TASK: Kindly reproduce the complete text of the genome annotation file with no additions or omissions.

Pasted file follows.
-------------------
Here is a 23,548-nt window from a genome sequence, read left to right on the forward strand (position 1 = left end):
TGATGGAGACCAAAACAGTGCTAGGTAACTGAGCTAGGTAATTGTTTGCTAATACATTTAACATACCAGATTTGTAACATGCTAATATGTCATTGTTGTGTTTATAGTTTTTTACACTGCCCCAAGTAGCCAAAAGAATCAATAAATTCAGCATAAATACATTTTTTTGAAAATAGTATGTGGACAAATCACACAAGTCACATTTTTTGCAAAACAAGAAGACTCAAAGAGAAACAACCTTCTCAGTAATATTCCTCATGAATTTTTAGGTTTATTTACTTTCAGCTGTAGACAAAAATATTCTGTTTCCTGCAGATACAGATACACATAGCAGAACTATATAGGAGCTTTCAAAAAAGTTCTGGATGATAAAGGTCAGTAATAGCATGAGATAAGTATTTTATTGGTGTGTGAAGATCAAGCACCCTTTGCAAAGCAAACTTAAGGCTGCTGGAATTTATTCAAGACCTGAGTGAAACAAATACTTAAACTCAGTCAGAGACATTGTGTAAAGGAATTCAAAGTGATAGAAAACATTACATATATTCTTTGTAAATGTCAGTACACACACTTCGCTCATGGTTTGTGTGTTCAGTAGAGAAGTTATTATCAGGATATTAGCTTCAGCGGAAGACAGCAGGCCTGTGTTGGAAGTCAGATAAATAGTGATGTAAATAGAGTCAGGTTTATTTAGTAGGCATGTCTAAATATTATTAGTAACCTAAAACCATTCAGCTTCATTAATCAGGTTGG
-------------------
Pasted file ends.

Here is a 23,548-nt window from a genome sequence, read left to right on the forward strand (position 1 = left end):
TGATGGAGACCAAAACAGTGCTAGGTAACTGAGCTAGGTAATTGTTTGCTAATACATTTAACATACCAGATTTGTAACATGCTAATATGTCATTGTTGTGTTTATAGTTTTTTACACTGCCCCAAGTAGCCAAAAGAATCAATAAATTCAGCATAAATACATTTTTTTGAAAATAGTATGTGGACAAATCACACAAGTCACATTTTTTGCAAAACAAGAAGACTCAAAGAGAAACAACCTTCTCAGTAATATTCCTCATGAATTTTTAGGTTTATTTACTTTCAGCTGTAGACAAAAATATTCTGTTTCCTGCAGATACAGATACACATAGCAGAACTATATAGGAGCTTTCAAAAAAGTTCTGGATGATAAAGGTCAGTAATAGCATGAGATAAGTATTTTATTGGTGTGTGAAGATCAAGCACCCTTTGCAAAGCAAACTTAAGGCTGCTGGAATTTATTCAAGACCTGAGTGAAACAAATACTTAAACTCAGTCAGAGACATTGTGTAAAGGAATTCAAAGTGATAGAAAACATTACATATATTCTTTGTAAATGTCAGTACACACACTTCGCTCATGGTTTGTGTGTTCAGTAGAGAAGTTATTATCAGGATATTAGCTTCAGCGGAAGACAGCAGGCCTGTGTTGGAAGTCAGATAAATAGTGATGTAAATAGAGTCAGGTTTATTTAGTAGGCATGTCTAAATATTATTAGTAACCTAAAACCATTCAGCTTCATTAATCAGGTTGG